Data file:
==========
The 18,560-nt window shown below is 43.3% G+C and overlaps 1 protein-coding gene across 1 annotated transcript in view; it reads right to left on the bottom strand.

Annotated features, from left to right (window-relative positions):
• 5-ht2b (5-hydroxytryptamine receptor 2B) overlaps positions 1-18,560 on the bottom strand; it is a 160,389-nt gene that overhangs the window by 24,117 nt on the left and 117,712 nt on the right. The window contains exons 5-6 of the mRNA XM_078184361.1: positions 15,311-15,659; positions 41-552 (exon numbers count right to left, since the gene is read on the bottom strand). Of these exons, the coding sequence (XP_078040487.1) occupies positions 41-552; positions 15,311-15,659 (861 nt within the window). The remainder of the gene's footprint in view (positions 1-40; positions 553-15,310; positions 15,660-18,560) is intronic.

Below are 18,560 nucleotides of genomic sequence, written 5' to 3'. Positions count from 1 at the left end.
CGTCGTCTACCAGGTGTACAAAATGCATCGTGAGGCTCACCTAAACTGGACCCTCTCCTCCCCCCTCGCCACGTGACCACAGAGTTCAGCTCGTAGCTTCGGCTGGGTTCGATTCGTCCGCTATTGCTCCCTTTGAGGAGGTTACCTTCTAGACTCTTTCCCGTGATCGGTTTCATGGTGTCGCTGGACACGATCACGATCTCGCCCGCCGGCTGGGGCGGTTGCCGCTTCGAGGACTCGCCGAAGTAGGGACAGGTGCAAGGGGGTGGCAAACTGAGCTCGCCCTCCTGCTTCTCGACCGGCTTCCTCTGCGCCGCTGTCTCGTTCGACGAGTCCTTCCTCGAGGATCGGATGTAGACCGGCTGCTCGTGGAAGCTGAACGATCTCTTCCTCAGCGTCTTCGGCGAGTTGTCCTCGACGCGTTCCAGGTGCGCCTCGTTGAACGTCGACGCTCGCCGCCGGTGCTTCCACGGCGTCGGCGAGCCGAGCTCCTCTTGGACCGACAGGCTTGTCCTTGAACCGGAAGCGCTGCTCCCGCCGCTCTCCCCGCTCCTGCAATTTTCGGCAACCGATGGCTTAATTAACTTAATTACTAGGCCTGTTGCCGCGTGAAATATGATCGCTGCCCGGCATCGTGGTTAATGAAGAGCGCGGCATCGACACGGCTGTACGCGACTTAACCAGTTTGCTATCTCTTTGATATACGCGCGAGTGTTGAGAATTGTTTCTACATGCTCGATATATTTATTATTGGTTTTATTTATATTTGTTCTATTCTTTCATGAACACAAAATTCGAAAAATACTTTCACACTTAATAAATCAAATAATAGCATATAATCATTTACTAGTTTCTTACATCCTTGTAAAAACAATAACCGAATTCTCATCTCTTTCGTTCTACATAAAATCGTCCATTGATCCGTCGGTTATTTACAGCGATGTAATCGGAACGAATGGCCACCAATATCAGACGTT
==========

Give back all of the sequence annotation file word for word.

The 18,560-nt window shown below is 43.3% G+C and overlaps 1 protein-coding gene across 1 annotated transcript in view; it reads right to left on the bottom strand.

Annotated features, from left to right (window-relative positions):
• 5-ht2b (5-hydroxytryptamine receptor 2B) overlaps positions 1-18,560 on the bottom strand; it is a 160,389-nt gene that overhangs the window by 24,117 nt on the left and 117,712 nt on the right. The window contains exons 5-6 of the mRNA XM_078184361.1: positions 15,311-15,659; positions 41-552 (exon numbers count right to left, since the gene is read on the bottom strand). Of these exons, the coding sequence (XP_078040487.1) occupies positions 41-552; positions 15,311-15,659 (861 nt within the window). The remainder of the gene's footprint in view (positions 1-40; positions 553-15,310; positions 15,660-18,560) is intronic.

Below are 18,560 nucleotides of genomic sequence, written 5' to 3'. Positions count from 1 at the left end.
CGTCGTCTACCAGGTGTACAAAATGCATCGTGAGGCTCACCTAAACTGGACCCTCTCCTCCCCCCTCGCCACGTGACCACAGAGTTCAGCTCGTAGCTTCGGCTGGGTTCGATTCGTCCGCTATTGCTCCCTTTGAGGAGGTTACCTTCTAGACTCTTTCCCGTGATCGGTTTCATGGTGTCGCTGGACACGATCACGATCTCGCCCGCCGGCTGGGGCGGTTGCCGCTTCGAGGACTCGCCGAAGTAGGGACAGGTGCAAGGGGGTGGCAAACTGAGCTCGCCCTCCTGCTTCTCGACCGGCTTCCTCTGCGCCGCTGTCTCGTTCGACGAGTCCTTCCTCGAGGATCGGATGTAGACCGGCTGCTCGTGGAAGCTGAACGATCTCTTCCTCAGCGTCTTCGGCGAGTTGTCCTCGACGCGTTCCAGGTGCGCCTCGTTGAACGTCGACGCTCGCCGCCGGTGCTTCCACGGCGTCGGCGAGCCGAGCTCCTCTTGGACCGACAGGCTTGTCCTTGAACCGGAAGCGCTGCTCCCGCCGCTCTCCCCGCTCCTGCAATTTTCGGCAACCGATGGCTTAATTAACTTAATTACTAGGCCTGTTGCCGCGTGAAATATGATCGCTGCCCGGCATCGTGGTTAATGAAGAGCGCGGCATCGACACGGCTGTACGCGACTTAACCAGTTTGCTATCTCTTTGATATACGCGCGAGTGTTGAGAATTGTTTCTACATGCTCGATATATTTATTATTGGTTTTATTTATATTTGTTCTATTCTTTCATGAACACAAAATTCGAAAAATACTTTCACACTTAATAAATCAAATAATAGCATATAATCATTTACTAGTTTCTTACATCCTTGTAAAAACAATAACCGAATTCTCATCTCTTTCGTTCTACATAAAATCGTCCATTGATCCGTCGGTTATTTACAGCGATGTAATCGGAACGAATGGCCACCAATATCAGACGTT